approaches the nature of human reflection and how we think, or can think, about knowledge, fate, ethics, identity, God, reason, and truth. Each chapter explains a major issue, and gives the reader a self-contained guide through the problems that the philosophers have studied. Because the text approaches these issues from the gound up, the untrained reader will emerge from its pages able to explore other philosophies with greater pleasure and understanding and be able to think--philosophically--for him or herself.
Philosophy is often dismissed as a purely academic discipline with no relation to the "real" world non-philosophers are compelled to inhabit. Think dispels this myth and offers a springboard for all those who want to learn how the basic techniques of thinking shape our virtually every aspect of our existence.
As the title of Scott Samuelson’s manuscript suggests, his project introduces philosophy not as a “special, insular form of thought”—as Stanley Fish recently described philosophy—but rather as the very real and widespread search for meaning. Samuelson frames his “personal” presentation of philosophy with his own story of how he came to a community college as a classically-trained philosopher and rediscovered the true nature and power of philosophy among soldiers and chiropractors, preschool music teachers and aspiring undertakers, ex-cons and cancer patients—real people who surprised him with their need and flair for philosophy. A serious thematic and historical introduction to philosophy as way of life, the book is organized around four questions: What is philosophy? What is happiness? Is knowledge of God possible? And what is the nature of good and evil? Samuelson connects and compares some of the world’s great philosophers to his students, teachers, and himself, revealing that there is a pattern to the search for wisdom, even though it often leads to fascinatingly different places. This is a serious but accessible introduction to philosophy that empowers its readers as philosophers.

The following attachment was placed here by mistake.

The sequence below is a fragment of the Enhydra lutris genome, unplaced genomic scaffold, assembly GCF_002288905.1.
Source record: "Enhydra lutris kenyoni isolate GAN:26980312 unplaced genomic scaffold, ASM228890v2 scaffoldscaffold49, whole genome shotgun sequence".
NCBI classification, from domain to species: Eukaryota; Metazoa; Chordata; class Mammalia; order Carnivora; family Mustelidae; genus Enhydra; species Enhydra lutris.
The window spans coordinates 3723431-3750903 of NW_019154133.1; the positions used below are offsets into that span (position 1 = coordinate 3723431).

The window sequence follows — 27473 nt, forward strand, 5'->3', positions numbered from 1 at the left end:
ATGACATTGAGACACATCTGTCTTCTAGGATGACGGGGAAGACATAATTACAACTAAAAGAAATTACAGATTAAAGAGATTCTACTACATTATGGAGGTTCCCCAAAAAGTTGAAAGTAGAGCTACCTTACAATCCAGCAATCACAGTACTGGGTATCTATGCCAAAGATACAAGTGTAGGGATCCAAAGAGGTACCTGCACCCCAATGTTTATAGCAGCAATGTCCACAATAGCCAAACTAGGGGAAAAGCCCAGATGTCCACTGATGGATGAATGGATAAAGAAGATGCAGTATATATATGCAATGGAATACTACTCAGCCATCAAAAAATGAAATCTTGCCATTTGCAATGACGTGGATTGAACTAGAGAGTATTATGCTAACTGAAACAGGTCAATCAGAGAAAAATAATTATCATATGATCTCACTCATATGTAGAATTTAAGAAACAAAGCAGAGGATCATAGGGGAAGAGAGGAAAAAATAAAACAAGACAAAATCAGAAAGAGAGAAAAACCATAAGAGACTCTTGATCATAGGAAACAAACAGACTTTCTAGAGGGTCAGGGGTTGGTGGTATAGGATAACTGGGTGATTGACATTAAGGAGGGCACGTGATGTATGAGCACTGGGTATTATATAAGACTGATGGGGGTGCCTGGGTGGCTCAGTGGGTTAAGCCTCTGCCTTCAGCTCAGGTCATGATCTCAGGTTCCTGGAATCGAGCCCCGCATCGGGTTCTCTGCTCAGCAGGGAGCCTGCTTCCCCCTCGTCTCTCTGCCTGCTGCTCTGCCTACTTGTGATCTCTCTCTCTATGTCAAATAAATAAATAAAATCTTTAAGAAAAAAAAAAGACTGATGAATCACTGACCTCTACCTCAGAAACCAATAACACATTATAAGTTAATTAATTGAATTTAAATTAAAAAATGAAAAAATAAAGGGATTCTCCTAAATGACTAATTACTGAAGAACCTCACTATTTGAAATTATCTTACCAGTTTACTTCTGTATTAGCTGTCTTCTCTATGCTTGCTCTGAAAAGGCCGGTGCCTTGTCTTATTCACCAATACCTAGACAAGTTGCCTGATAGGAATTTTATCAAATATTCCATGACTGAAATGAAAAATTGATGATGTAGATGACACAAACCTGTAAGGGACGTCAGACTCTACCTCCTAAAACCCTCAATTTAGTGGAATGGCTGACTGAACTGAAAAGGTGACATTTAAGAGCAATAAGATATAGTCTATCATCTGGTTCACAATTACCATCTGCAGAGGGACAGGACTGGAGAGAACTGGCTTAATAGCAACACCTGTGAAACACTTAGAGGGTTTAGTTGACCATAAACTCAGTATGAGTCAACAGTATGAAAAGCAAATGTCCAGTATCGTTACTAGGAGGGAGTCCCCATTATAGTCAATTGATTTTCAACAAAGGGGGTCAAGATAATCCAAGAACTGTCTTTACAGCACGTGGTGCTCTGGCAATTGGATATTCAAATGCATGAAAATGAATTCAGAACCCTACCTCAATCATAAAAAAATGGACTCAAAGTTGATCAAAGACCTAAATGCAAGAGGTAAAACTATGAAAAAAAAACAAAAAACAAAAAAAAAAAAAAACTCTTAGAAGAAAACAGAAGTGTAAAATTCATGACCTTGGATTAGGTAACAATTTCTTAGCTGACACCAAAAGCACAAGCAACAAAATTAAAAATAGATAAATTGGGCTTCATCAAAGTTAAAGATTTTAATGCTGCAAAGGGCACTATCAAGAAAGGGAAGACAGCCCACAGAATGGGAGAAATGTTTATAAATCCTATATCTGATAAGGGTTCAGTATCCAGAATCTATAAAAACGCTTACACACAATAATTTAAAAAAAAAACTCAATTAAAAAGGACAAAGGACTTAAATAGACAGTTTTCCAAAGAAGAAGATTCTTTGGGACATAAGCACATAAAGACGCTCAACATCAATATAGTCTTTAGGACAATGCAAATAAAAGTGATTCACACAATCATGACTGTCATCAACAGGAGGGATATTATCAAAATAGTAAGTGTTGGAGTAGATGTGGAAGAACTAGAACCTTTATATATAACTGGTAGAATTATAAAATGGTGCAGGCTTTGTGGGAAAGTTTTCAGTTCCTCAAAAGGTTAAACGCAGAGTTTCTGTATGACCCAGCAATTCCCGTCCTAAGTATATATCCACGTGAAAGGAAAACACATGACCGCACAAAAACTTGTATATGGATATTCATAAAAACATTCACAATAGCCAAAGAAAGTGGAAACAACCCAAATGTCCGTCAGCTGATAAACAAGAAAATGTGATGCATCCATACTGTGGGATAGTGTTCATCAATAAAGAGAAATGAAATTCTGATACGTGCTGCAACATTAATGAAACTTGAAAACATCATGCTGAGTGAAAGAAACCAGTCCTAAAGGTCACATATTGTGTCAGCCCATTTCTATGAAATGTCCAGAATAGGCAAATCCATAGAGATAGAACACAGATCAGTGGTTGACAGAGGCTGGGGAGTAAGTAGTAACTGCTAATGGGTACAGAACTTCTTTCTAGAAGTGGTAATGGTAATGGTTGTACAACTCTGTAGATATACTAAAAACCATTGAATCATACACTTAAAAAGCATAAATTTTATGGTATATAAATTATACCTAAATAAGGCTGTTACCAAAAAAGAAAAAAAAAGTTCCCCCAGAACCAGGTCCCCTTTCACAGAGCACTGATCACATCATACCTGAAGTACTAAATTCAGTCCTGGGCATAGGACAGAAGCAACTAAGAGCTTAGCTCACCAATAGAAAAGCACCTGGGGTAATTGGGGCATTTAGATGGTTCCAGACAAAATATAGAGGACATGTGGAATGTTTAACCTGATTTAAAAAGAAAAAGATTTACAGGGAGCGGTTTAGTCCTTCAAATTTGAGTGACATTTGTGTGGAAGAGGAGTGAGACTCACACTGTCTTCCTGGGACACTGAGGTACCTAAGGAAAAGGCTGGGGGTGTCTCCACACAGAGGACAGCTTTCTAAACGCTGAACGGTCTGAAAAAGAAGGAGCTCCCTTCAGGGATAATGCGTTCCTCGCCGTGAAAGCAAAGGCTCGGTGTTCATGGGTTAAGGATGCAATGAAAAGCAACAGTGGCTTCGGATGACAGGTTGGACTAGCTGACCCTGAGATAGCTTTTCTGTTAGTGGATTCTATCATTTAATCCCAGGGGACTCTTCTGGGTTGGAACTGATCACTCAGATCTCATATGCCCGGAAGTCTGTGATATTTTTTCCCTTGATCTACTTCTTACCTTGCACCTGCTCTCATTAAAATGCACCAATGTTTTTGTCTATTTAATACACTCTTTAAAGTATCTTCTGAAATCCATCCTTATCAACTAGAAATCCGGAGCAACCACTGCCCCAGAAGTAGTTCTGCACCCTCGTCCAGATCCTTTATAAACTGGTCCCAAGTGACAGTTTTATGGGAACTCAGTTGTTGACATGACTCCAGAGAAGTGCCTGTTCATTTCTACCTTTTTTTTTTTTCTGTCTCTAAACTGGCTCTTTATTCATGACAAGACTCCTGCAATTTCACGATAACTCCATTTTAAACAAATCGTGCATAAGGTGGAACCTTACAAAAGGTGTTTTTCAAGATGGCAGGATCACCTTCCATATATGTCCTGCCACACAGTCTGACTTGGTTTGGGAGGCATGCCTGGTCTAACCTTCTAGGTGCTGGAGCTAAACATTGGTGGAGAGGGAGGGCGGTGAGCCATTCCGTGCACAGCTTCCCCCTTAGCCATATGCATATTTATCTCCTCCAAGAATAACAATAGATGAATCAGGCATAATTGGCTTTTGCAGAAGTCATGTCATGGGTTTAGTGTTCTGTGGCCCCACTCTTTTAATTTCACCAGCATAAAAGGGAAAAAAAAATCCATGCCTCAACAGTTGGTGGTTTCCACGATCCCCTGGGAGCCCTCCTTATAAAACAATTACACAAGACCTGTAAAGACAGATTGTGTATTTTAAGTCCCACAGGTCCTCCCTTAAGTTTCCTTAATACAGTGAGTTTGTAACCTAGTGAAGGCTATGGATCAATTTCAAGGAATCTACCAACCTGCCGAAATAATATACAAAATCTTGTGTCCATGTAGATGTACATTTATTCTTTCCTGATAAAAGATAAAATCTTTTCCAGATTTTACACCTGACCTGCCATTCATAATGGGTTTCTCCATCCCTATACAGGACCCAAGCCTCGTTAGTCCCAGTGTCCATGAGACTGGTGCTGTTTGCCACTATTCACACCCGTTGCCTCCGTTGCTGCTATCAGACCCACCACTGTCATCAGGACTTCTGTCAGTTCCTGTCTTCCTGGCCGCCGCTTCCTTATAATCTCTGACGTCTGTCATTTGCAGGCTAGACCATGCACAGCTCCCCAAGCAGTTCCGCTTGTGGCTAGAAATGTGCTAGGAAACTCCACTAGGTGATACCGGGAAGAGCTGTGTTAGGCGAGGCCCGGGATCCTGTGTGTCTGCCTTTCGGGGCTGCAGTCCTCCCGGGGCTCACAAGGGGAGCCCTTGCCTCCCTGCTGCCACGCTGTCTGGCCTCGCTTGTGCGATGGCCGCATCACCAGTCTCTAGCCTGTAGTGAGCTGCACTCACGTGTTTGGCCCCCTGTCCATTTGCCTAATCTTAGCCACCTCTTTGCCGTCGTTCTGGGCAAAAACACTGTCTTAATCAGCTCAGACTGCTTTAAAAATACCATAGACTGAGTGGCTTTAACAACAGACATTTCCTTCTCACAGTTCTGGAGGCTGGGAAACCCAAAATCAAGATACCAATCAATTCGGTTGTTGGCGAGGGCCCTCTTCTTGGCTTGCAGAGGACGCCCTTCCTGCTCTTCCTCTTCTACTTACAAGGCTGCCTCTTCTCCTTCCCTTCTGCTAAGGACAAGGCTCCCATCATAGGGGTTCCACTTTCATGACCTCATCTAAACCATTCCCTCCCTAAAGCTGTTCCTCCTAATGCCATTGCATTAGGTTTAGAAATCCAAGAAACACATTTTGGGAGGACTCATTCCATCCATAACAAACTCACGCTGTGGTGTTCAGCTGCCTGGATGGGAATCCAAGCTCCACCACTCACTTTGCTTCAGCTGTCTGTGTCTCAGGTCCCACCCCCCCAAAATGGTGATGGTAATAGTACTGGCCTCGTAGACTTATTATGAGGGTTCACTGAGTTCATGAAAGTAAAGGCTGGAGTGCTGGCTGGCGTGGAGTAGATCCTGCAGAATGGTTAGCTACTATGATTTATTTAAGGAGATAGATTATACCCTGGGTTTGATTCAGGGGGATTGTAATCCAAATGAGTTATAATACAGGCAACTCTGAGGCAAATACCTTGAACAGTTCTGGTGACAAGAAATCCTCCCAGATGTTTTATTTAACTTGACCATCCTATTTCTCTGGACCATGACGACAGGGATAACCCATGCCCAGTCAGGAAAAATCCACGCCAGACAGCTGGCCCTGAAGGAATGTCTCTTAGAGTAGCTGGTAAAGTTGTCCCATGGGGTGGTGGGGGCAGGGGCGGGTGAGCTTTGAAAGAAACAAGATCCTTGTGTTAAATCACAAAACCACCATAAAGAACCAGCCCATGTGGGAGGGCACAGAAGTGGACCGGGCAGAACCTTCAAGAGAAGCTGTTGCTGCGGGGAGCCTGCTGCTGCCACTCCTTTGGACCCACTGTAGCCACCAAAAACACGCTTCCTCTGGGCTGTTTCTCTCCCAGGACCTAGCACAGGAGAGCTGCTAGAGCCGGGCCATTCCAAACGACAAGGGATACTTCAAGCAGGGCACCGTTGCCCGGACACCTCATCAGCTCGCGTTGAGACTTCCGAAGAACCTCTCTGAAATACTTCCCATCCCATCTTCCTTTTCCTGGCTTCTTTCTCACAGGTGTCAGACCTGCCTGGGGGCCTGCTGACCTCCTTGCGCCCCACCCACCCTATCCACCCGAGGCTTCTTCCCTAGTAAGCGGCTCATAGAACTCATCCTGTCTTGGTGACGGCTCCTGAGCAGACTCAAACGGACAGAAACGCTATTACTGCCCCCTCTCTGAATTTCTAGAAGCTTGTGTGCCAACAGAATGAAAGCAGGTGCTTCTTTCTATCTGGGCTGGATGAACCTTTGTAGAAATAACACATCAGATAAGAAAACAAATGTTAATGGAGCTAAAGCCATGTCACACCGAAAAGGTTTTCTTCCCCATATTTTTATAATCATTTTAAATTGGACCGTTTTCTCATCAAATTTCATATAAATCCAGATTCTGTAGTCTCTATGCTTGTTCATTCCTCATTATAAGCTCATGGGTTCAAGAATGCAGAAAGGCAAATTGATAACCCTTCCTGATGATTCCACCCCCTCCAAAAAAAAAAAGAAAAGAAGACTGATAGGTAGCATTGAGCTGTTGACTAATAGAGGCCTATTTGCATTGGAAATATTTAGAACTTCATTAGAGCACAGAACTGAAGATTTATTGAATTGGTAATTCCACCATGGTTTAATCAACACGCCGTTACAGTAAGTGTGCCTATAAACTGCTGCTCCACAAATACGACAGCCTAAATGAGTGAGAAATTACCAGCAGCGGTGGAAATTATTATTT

About the Author
is Professor of Philosophy at the University of Cambridge. Until recently he was Edna J. Koury Distinguished Professor of Philosophy at the University of North Carolina, and from 1969 to 1999 a Fellow and Tutor at Pembroke College, Oxford. His books include Spreading the Word (1984), Essays in Quasi-Realism (1993), The Oxford Dictionary of Philosophy (1994), Ruling Passions (1998), Truth (co-edited with Keith Simmons, 1999), and the best-selling Think (1999). He edited the journal Mind from 1984 to 1990.
Table of Contents
Prelude on Light Pollution and the Stars
Part 1 What Is Philosophy?
1 Portrait of You as Odysseus
2 Portrait of Philosophy as Socrates
Interlude on Laughter and Tears
Part 2 What Is Happiness?
3 The Exquisite Materialism of Epicurus
4 The Mysterious Freedom of the Stoic
Interlude on Wine and Bicycles
Part 3 Is Knowledge of God Possible?
5 The Ecstasy without a Name
6 In Nightmares Begins Rationality
7 The Terrifying Distance of the Stars
Interlude on Campfires and the Sun
Part 4 What Is the Nature of Good and Evil?
8 The Moral Worth of a Teardrop
9 The Beast That Is and Is Not
Interlude on Superheroes and Zombies
Conclusion: The Most Beautiful Thing in the World
Recommended Further Reading